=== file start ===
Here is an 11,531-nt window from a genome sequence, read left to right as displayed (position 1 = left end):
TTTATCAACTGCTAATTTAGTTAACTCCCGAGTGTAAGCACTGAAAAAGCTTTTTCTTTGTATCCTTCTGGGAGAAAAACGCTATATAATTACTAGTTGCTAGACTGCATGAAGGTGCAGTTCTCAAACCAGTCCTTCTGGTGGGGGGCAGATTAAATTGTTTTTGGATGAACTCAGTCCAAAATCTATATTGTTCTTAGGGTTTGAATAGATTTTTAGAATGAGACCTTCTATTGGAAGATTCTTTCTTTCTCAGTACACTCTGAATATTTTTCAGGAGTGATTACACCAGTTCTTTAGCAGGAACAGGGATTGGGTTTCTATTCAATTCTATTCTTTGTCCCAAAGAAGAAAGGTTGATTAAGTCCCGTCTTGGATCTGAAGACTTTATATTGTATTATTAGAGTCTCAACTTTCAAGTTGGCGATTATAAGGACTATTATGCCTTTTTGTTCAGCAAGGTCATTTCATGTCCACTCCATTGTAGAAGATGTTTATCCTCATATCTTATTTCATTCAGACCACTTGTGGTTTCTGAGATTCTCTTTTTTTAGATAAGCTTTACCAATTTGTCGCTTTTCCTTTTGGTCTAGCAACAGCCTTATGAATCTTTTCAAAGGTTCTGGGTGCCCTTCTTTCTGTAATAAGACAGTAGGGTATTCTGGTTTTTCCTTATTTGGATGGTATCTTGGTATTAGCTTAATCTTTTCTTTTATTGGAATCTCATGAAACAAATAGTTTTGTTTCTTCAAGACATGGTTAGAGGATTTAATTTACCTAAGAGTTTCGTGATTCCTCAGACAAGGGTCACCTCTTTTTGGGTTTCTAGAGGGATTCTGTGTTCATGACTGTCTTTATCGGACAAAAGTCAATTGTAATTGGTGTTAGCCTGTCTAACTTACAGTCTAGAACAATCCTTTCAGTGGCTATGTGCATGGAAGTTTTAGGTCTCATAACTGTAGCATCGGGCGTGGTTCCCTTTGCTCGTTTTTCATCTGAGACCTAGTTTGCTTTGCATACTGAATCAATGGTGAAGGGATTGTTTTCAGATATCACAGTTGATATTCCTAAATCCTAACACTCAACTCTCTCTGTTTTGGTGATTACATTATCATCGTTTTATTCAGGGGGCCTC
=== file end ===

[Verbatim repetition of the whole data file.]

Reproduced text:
Here is an 11,531-nt window from a genome sequence, read left to right as displayed (position 1 = left end):
TTTATCAACTGCTAATTTAGTTAACTCCCGAGTGTAAGCACTGAAAAAGCTTTTTCTTTGTATCCTTCTGGGAGAAAAACGCTATATAATTACTAGTTGCTAGACTGCATGAAGGTGCAGTTCTCAAACCAGTCCTTCTGGTGGGGGGCAGATTAAATTGTTTTTGGATGAACTCAGTCCAAAATCTATATTGTTCTTAGGGTTTGAATAGATTTTTAGAATGAGACCTTCTATTGGAAGATTCTTTCTTTCTCAGTACACTCTGAATATTTTTCAGGAGTGATTACACCAGTTCTTTAGCAGGAACAGGGATTGGGTTTCTATTCAATTCTATTCTTTGTCCCAAAGAAGAAAGGTTGATTAAGTCCCGTCTTGGATCTGAAGACTTTATATTGTATTATTAGAGTCTCAACTTTCAAGTTGGCGATTATAAGGACTATTATGCCTTTTTGTTCAGCAAGGTCATTTCATGTCCACTCCATTGTAGAAGATGTTTATCCTCATATCTTATTTCATTCAGACCACTTGTGGTTTCTGAGATTCTCTTTTTTTAGATAAGCTTTACCAATTTGTCGCTTTTCCTTTTGGTCTAGCAACAGCCTTATGAATCTTTTCAAAGGTTCTGGGTGCCCTTCTTTCTGTAATAAGACAGTAGGGTATTCTGGTTTTTCCTTATTTGGATGGTATCTTGGTATTAGCTTAATCTTTTCTTTTATTGGAATCTCATGAAACAAATAGTTTTGTTTCTTCAAGACATGGTTAGAGGATTTAATTTACCTAAGAGTTTCGTGATTCCTCAGACAAGGGTCACCTCTTTTTGGGTTTCTAGAGGGATTCTGTGTTCATGACTGTCTTTATCGGACAAAAGTCAATTGTAATTGGTGTTAGCCTGTCTAACTTACAGTCTAGAACAATCCTTTCAGTGGCTATGTGCATGGAAGTTTTAGGTCTCATAACTGTAGCATCGGGCGTGGTTCCCTTTGCTCGTTTTTCATCTGAGACCTAGTTTGCTTTGCATACTGAATCAATGGTGAAGGGATTGTTTTCAGATATCACAGTTGATATTCCTAAATCCTAACACTCAACTCTCTCTGTTTTGGTGATTACATTATCATCGTTTTATTCAGGGGGCCTC